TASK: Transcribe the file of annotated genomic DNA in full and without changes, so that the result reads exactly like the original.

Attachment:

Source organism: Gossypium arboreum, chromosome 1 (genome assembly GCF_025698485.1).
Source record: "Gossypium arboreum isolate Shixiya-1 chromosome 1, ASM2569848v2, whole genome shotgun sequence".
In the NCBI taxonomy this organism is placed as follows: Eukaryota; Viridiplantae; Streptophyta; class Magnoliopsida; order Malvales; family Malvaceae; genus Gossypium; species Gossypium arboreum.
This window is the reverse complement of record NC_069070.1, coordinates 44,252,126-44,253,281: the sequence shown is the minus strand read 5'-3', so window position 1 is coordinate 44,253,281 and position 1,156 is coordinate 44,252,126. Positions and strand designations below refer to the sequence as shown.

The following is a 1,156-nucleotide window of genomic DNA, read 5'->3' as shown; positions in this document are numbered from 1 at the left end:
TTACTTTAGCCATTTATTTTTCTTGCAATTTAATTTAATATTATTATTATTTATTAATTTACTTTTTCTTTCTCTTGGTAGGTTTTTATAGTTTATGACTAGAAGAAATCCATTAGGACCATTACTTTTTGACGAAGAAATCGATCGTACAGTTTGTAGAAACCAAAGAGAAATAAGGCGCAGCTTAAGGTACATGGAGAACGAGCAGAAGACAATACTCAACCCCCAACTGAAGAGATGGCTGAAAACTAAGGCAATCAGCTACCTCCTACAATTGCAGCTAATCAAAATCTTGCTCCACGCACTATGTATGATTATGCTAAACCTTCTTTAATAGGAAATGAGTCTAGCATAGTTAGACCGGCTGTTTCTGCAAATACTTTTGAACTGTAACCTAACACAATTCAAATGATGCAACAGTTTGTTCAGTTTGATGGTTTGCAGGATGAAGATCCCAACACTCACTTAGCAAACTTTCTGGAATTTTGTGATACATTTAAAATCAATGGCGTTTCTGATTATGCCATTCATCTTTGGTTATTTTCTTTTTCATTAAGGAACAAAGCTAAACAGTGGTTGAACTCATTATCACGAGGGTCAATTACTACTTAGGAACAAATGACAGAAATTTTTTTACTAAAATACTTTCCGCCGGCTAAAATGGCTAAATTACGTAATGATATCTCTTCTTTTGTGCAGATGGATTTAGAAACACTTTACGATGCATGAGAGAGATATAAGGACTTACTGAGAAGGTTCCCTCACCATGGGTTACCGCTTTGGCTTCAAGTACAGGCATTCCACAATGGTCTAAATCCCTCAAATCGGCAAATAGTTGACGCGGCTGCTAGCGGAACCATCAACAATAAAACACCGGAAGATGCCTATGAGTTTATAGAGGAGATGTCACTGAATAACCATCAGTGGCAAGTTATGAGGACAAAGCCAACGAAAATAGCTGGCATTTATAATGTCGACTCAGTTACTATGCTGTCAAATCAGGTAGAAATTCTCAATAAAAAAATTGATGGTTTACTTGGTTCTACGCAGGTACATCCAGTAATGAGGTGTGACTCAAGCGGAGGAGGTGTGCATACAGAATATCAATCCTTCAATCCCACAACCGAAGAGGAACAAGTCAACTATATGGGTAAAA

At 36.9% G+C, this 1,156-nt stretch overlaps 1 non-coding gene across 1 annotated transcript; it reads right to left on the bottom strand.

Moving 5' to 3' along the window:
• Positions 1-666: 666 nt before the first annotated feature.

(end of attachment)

Source organism: Gossypium arboreum, chromosome 1 (genome assembly GCF_025698485.1).
Source record: "Gossypium arboreum isolate Shixiya-1 chromosome 1, ASM2569848v2, whole genome shotgun sequence".
In the NCBI taxonomy this organism is placed as follows: Eukaryota; Viridiplantae; Streptophyta; class Magnoliopsida; order Malvales; family Malvaceae; genus Gossypium; species Gossypium arboreum.
This window is the reverse complement of record NC_069070.1, coordinates 44,252,126-44,253,281: the sequence shown is the minus strand read 5'-3', so window position 1 is coordinate 44,253,281 and position 1,156 is coordinate 44,252,126. Positions and strand designations below refer to the sequence as shown.

The following is a 1,156-nucleotide window of genomic DNA, read 5'->3' as shown; positions in this document are numbered from 1 at the left end:
TTACTTTAGCCATTTATTTTTCTTGCAATTTAATTTAATATTATTATTATTTATTAATTTACTTTTTCTTTCTCTTGGTAGGTTTTTATAGTTTATGACTAGAAGAAATCCATTAGGACCATTACTTTTTGACGAAGAAATCGATCGTACAGTTTGTAGAAACCAAAGAGAAATAAGGCGCAGCTTAAGGTACATGGAGAACGAGCAGAAGACAATACTCAACCCCCAACTGAAGAGATGGCTGAAAACTAAGGCAATCAGCTACCTCCTACAATTGCAGCTAATCAAAATCTTGCTCCACGCACTATGTATGATTATGCTAAACCTTCTTTAATAGGAAATGAGTCTAGCATAGTTAGACCGGCTGTTTCTGCAAATACTTTTGAACTGTAACCTAACACAATTCAAATGATGCAACAGTTTGTTCAGTTTGATGGTTTGCAGGATGAAGATCCCAACACTCACTTAGCAAACTTTCTGGAATTTTGTGATACATTTAAAATCAATGGCGTTTCTGATTATGCCATTCATCTTTGGTTATTTTCTTTTTCATTAAGGAACAAAGCTAAACAGTGGTTGAACTCATTATCACGAGGGTCAATTACTACTTAGGAACAAATGACAGAAATTTTTTTACTAAAATACTTTCCGCCGGCTAAAATGGCTAAATTACGTAATGATATCTCTTCTTTTGTGCAGATGGATTTAGAAACACTTTACGATGCATGAGAGAGATATAAGGACTTACTGAGAAGGTTCCCTCACCATGGGTTACCGCTTTGGCTTCAAGTACAGGCATTCCACAATGGTCTAAATCCCTCAAATCGGCAAATAGTTGACGCGGCTGCTAGCGGAACCATCAACAATAAAACACCGGAAGATGCCTATGAGTTTATAGAGGAGATGTCACTGAATAACCATCAGTGGCAAGTTATGAGGACAAAGCCAACGAAAATAGCTGGCATTTATAATGTCGACTCAGTTACTATGCTGTCAAATCAGGTAGAAATTCTCAATAAAAAAATTGATGGTTTACTTGGTTCTACGCAGGTACATCCAGTAATGAGGTGTGACTCAAGCGGAGGAGGTGTGCATACAGAATATCAATCCTTCAATCCCACAACCGAAGAGGAACAAGTCAACTATATGGGTAAAA

At 36.9% G+C, this 1,156-nt stretch overlaps 1 non-coding gene across 1 annotated transcript; it reads right to left on the bottom strand.

Moving 5' to 3' along the window:
• Positions 1-666: 666 nt before the first annotated feature.